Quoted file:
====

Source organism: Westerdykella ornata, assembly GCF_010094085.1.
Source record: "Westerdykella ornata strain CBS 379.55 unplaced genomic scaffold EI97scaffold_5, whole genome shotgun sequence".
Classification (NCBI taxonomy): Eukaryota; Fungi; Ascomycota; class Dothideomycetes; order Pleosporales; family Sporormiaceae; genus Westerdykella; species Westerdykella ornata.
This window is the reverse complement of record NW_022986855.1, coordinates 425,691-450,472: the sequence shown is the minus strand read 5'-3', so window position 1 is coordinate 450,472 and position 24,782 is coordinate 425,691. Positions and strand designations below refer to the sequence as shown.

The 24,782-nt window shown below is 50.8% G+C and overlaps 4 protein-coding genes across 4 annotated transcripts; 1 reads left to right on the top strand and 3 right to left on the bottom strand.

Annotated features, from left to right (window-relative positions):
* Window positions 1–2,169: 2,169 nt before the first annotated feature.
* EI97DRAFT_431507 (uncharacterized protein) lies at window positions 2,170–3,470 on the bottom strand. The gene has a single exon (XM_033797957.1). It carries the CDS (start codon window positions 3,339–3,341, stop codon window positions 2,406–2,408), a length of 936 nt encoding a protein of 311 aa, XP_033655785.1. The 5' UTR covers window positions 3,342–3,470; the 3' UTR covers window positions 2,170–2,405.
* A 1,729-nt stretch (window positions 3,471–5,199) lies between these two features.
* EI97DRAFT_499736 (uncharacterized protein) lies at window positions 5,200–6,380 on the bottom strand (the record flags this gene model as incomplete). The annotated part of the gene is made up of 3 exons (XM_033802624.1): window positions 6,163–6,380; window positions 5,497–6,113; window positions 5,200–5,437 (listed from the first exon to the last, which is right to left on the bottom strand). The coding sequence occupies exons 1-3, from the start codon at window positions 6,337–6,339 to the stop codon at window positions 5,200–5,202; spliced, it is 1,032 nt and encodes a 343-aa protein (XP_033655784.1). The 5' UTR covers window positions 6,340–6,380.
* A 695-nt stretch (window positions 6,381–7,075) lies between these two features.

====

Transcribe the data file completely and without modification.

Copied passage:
Source organism: Westerdykella ornata, assembly GCF_010094085.1.
Source record: "Westerdykella ornata strain CBS 379.55 unplaced genomic scaffold EI97scaffold_5, whole genome shotgun sequence".
Classification (NCBI taxonomy): Eukaryota; Fungi; Ascomycota; class Dothideomycetes; order Pleosporales; family Sporormiaceae; genus Westerdykella; species Westerdykella ornata.
This window is the reverse complement of record NW_022986855.1, coordinates 425,691-450,472: the sequence shown is the minus strand read 5'-3', so window position 1 is coordinate 450,472 and position 24,782 is coordinate 425,691. Positions and strand designations below refer to the sequence as shown.

The 24,782-nt window shown below is 50.8% G+C and overlaps 4 protein-coding genes across 4 annotated transcripts; 1 reads left to right on the top strand and 3 right to left on the bottom strand.

Annotated features, from left to right (window-relative positions):
* Window positions 1–2,169: 2,169 nt before the first annotated feature.
* EI97DRAFT_431507 (uncharacterized protein) lies at window positions 2,170–3,470 on the bottom strand. The gene has a single exon (XM_033797957.1). It carries the CDS (start codon window positions 3,339–3,341, stop codon window positions 2,406–2,408), a length of 936 nt encoding a protein of 311 aa, XP_033655785.1. The 5' UTR covers window positions 3,342–3,470; the 3' UTR covers window positions 2,170–2,405.
* A 1,729-nt stretch (window positions 3,471–5,199) lies between these two features.
* EI97DRAFT_499736 (uncharacterized protein) lies at window positions 5,200–6,380 on the bottom strand (the record flags this gene model as incomplete). The annotated part of the gene is made up of 3 exons (XM_033802624.1): window positions 6,163–6,380; window positions 5,497–6,113; window positions 5,200–5,437 (listed from the first exon to the last, which is right to left on the bottom strand). The coding sequence occupies exons 1-3, from the start codon at window positions 6,337–6,339 to the stop codon at window positions 5,200–5,202; spliced, it is 1,032 nt and encodes a 343-aa protein (XP_033655784.1). The 5' UTR covers window positions 6,340–6,380.
* A 695-nt stretch (window positions 6,381–7,075) lies between these two features.